Although the morning in Buffalo started out dry, the forecast indicated that a veritable deluge was upon us. But before the inevitable weather, Cliff whipped up the best egg and cheese omlette I’ve ever had, I dined with him and Carol outside on their plant and flower covered deck. Cliff spoke highly of city cycling, so after I bid them adieu, I cruised around leisurely for a while and found that there was hardly any traffic to battle. After exploring various neighborhoods for a while, I stopped into a tiny market and picked up some whole wheat bread to try out my host’s suggestion of centrifugal peanut butter and jelly: you frost two slices of bread to form sandwiches, re-stack the sandwiches back into the loaf bag, and whip it around like a centrifuge to mash them down neatly so that they compress and you can peel them off as you go. I set them up in a variety of ways to keep it interesting– some with almond butter and jelly, one on the top with sliced banana, one at the bottom with granola for extra crunchiness, one with the contents of a small honey packet I picked up from a small convenience store’s coffee and tea accessory station, and one with raisins. By the time I finish this trip, I could write a cookbook on peanut butter and jelly recipes.
Of course, before long, it started raining. And boy, did it rain. As for my allegedly waterproof togs, well… not so much, but they say you get what you pay for. I wasn’t willing to sell a kidney to get one of those fancy, truly waterproof, breathable, high-viz cycling jackets ($300? Really?), and last year I balked but shelled out $65 for one from REI that ended up being a big disappointment and I ultimately returned it. So I contented myself with knowing that it wasn’t really that cold, as long as I kept moving. A sopping wet and windy 55º gets uncomfortable when you’re standing still and your heart rate settles back down to normal, though.
Once again I did some unintentioanl off-route riding around and ended up going past a nice open-space park. Tunes did some rain running, and I tried to identify the source of a new squeak which seemed to be louder and differently located than the noise from a few weeks ago. Maybe it was the chain? The cranks? It was hard to say, but not difficult to hear. The map said there was a bike shop in the upcoming town of Hamburg, so I decided I’d stop in and have it looked at. But when I finally got back on route and arrived at the right address, I was chagrinned to see the dimmed storefront and “closed” sign on the door, even though the posted store hours indicated they should have been open. As if on cue, suddenly the sound of heavy rain roared around me, and the squish of lukewarm water in my biking shoes was calling for my attention. Blech indeed. I’d spotted a church a few blocks back with a big outdoor covered pavilion and a couple of tables, so I circled back to dry off there and evaluate my options. Their big front yard marquee read, “All are welcome at our table,” which seemed a suitable enough invitation.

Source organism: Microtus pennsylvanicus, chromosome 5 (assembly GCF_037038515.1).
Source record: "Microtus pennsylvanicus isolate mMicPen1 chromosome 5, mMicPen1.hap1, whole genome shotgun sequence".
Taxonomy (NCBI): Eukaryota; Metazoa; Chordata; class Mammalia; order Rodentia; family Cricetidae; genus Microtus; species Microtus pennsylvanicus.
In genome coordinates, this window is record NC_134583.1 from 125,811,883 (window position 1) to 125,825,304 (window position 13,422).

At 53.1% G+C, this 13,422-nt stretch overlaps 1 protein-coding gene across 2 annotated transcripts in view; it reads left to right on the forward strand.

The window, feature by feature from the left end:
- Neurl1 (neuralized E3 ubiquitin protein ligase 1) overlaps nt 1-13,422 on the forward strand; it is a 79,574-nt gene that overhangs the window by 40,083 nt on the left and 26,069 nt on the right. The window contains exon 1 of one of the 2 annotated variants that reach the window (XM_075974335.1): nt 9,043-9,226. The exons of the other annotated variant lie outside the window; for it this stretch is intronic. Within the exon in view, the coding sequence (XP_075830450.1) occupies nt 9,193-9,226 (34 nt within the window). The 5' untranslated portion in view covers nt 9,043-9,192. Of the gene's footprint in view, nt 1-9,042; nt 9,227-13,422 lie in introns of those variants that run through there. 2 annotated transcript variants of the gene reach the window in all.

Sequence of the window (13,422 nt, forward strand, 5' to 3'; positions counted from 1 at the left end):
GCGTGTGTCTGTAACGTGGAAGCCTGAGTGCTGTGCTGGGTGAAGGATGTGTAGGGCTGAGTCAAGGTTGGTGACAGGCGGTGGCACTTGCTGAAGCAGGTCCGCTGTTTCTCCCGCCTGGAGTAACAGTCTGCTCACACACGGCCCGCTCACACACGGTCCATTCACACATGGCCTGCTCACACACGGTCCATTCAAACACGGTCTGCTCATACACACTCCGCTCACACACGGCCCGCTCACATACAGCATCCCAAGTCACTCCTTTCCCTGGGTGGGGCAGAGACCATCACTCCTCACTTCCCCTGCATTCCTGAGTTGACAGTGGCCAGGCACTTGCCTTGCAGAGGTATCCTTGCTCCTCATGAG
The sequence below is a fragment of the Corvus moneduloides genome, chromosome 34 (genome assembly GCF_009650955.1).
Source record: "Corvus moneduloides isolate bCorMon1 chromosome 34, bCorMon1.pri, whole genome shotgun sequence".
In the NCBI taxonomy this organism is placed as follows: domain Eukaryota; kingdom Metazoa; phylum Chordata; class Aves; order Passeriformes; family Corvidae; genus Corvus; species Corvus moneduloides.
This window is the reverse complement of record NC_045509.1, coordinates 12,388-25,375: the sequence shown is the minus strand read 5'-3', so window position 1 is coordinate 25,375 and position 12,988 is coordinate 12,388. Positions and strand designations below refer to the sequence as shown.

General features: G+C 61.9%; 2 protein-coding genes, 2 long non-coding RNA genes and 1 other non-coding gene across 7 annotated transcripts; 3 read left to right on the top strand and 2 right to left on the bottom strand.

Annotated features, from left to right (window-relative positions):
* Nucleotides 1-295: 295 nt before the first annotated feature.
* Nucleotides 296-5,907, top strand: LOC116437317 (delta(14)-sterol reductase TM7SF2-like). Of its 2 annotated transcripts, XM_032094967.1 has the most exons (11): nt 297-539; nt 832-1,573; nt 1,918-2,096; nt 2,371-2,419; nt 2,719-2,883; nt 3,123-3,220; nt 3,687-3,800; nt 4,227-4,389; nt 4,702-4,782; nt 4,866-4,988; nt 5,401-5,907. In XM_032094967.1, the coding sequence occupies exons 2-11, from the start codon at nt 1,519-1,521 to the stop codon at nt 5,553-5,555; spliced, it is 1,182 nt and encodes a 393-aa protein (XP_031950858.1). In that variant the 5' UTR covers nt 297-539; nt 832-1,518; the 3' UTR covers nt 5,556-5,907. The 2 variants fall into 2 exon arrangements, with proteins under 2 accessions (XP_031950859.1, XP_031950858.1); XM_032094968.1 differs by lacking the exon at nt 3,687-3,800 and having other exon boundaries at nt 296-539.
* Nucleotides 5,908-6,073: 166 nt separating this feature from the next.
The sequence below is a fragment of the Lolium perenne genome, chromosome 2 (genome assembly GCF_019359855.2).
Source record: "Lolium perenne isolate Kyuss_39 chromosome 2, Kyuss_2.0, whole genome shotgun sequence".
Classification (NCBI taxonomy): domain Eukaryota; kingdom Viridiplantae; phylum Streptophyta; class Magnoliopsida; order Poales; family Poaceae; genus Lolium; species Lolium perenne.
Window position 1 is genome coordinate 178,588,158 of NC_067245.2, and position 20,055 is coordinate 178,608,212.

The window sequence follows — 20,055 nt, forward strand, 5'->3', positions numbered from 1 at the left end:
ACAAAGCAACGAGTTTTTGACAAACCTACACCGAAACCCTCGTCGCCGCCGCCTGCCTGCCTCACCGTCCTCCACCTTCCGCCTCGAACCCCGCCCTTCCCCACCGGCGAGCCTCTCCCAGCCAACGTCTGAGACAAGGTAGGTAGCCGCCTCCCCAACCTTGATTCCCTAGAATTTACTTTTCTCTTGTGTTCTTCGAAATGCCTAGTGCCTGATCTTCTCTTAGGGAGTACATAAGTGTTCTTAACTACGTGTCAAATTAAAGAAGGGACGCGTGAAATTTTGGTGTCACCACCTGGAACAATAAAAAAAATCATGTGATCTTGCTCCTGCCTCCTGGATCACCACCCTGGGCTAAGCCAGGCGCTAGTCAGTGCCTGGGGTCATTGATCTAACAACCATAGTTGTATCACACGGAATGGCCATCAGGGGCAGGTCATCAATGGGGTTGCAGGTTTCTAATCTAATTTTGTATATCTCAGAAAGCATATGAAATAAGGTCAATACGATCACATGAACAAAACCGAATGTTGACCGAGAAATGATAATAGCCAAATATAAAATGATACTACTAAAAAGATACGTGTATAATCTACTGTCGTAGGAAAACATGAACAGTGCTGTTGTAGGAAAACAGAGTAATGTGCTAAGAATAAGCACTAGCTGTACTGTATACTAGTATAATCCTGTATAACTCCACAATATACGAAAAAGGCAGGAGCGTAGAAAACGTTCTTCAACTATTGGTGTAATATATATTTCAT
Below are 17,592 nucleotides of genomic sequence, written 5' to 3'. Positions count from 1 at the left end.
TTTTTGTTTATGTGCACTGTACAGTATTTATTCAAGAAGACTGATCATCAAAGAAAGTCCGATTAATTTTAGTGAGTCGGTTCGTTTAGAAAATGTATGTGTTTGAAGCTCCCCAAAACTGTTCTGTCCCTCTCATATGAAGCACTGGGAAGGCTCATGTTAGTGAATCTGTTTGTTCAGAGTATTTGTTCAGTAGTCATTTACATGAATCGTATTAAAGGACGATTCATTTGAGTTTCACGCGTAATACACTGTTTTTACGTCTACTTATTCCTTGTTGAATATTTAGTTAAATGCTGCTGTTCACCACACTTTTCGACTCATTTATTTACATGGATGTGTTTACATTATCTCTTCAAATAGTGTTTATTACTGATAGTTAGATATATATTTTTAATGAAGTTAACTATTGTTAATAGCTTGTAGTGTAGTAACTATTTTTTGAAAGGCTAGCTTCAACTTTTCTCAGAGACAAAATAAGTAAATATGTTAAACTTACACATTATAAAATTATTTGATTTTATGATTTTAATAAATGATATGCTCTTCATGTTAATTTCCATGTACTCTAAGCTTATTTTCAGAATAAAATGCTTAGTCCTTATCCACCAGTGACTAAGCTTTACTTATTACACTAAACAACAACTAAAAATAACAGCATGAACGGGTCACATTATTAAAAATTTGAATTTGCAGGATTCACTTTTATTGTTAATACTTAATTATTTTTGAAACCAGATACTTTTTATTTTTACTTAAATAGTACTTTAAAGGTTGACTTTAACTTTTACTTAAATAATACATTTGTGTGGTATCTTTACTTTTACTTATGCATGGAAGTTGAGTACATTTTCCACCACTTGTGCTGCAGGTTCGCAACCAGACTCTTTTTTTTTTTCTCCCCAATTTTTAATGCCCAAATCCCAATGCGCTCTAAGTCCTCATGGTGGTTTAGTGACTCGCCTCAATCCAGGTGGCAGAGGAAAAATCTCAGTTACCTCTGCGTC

I wrung out my shoes and socks, threw on a warm wool layer, peeled off a peeb from my smoosh-sammie stack, and checked a radar app on my phone. The dark patches of rain with a few less dark patches of drizzle all along my route meant I’d be advancing like a waterlogged rook on a sodden chessboard. Out of curiosity, I checked out all of the maps ahead of me, all the way to Washington. If I wanted to get to the ACA end point of Anacortes, it was still about 3,400 miles away, and if I wanted to finish by the end of August, that meant I’d have to average 55 miles per day in July and August. Doable, but it meant few to no days of dilly-dallying, and with a paltry 28 miles traveled that day, I didn’t want to punk out and stop riding just because it was rainy and uncomfortable. Instead of ruminating on my options, I decided I’d let the answer to come to me organically, and I turned on the radio while I tried to shake some of the water off of my rig and clothes and covers. A midtempo neo-soul groove played and the mega-voiced chanteuse delivered upbeat lyrics that practically asked me to move, so the pavillion became our stage and we had an impromptu dance recital.